Her confidence in her skills was infectious.  I believed her, and because I did, I went into surgery with no worries and came out of it successfully.  She was correct to be confident as well.  She had, in fact, done hundreds of these surgeries, and for the last five years, this little piece of biotech (with its eight year battery!) has kept me alive without any real issues.  

Politicians, TV hucksters, and other con artists, on the other hand, may not know about the Confidence Heuristic but they sure know how to use it!  Speaking confidently and in absolute rather than nuanced terms is the hallmark of almost every political speech and all of the hours of editorial commentary masquerading as news shows.  Nuance is used to cast doubt on the other side's position while confidence is required to promote your own position.  
(Note:  This, coupled with Confirmation Bias and the Dunning-Kruger Effect, explains much of the internet.)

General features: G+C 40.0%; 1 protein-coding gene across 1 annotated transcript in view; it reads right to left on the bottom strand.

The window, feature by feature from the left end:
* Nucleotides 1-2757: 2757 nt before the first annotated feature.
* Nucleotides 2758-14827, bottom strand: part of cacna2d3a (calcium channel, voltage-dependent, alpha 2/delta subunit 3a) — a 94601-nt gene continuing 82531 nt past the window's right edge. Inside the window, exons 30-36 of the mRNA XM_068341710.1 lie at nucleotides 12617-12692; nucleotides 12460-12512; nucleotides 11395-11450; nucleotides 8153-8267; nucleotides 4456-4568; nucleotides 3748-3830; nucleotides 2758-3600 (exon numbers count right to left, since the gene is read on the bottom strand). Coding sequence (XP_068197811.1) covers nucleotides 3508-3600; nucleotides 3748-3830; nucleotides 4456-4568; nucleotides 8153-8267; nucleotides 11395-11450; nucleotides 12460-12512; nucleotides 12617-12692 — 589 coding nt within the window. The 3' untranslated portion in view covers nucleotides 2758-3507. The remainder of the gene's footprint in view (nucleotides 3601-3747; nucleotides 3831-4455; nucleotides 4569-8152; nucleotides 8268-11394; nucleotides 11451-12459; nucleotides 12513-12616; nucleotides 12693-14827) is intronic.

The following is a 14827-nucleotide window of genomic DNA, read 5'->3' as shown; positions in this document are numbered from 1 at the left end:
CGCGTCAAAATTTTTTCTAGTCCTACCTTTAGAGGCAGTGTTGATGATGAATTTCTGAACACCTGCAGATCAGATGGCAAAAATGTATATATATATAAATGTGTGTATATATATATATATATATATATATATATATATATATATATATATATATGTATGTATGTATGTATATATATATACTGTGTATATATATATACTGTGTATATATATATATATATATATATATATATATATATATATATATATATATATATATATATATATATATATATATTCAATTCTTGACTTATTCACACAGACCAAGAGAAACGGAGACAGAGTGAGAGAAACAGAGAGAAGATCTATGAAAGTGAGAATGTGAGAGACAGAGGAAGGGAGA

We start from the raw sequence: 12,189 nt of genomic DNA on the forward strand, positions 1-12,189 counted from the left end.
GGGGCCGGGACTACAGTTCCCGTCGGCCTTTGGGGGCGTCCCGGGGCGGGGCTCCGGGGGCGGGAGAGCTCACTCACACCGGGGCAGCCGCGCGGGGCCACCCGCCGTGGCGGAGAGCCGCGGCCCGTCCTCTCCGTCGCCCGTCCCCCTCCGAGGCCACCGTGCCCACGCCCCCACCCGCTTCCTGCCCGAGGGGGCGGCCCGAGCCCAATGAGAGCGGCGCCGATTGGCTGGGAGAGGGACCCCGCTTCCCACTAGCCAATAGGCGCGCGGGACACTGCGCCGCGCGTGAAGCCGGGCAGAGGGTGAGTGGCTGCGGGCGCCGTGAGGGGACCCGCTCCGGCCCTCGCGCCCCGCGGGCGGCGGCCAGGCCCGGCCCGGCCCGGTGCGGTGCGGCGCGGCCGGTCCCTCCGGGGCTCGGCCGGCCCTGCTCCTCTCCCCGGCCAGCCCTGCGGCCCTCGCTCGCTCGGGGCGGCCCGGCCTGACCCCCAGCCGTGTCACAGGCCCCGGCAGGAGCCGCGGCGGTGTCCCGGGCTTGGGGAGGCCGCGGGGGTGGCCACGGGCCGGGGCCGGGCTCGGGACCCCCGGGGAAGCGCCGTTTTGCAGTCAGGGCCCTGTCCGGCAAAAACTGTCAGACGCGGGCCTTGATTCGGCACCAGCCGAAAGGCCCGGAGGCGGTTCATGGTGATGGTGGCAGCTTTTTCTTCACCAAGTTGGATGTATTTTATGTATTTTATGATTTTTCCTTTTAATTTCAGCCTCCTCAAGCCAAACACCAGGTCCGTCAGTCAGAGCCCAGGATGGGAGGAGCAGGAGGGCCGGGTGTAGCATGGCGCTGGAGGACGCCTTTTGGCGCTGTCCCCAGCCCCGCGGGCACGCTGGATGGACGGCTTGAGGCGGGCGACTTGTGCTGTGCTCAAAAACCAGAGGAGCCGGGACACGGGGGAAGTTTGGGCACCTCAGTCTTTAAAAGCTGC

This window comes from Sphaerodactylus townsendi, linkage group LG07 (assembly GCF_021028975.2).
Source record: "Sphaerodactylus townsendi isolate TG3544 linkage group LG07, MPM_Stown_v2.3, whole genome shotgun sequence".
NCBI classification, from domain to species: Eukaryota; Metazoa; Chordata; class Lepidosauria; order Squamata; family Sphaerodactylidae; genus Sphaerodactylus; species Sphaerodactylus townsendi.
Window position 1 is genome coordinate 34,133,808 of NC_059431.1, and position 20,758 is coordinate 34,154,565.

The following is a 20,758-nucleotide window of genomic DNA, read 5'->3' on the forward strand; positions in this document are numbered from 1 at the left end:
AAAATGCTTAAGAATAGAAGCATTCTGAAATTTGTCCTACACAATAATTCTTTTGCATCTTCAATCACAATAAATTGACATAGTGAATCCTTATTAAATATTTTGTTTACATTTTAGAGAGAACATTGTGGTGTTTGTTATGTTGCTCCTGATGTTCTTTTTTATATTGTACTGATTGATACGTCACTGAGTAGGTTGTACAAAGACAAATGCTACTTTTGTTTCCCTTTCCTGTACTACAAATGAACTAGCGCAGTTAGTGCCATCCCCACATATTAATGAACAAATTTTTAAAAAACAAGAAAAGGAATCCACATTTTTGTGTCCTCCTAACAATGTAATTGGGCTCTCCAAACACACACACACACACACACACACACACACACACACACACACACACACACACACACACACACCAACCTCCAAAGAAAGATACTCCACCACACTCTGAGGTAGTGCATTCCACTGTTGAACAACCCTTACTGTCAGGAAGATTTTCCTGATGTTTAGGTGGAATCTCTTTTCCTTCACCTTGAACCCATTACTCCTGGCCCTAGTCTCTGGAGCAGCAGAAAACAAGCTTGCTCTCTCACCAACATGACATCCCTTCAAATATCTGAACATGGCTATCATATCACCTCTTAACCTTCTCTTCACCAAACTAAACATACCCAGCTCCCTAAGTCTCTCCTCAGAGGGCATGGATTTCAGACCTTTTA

In other words, Gray Rhinos likely exists because of the way Gray Rhino communities of interest choose to talk about Gray Rhinos.  Measured tones, nuanced forecasts, and managed expectations are the language of science and (much of) academia.  Hyperbole, bold predictions, and showmanship generate the buzz, however.  

What to do if you find yourself working on a Gray Rhino problem?  Hiring a frontman to hype your rhino is likely excessive and can get you into real trouble (See Theranos and MIT Media Lab for a few cautionary tales).  That said, developing a relationship with the press, being able to explain your research in layman's terms, and celebrating the genuine "wins" in your field as they come along, seems to make sense.

Finally, if you do decide to go the frontman route (and remember, I don't recommend it), at least get a guy like this:


LeslieG said...

As usual Kris - excellent coverage of an idea that is difficult to grasp, but essential to understand.

Jason Wilkins said...

I read an article the other day about how scientists have found a way to successfully conduct gene modification on plants with a spray bottle. I instantly thought of a future battlefield where soldiers used water guns as a biological weapon. Here is a link to the article.

Jason Wilkins said...

Imagine a future battlefield where soldiers use water guns as a biological weapon.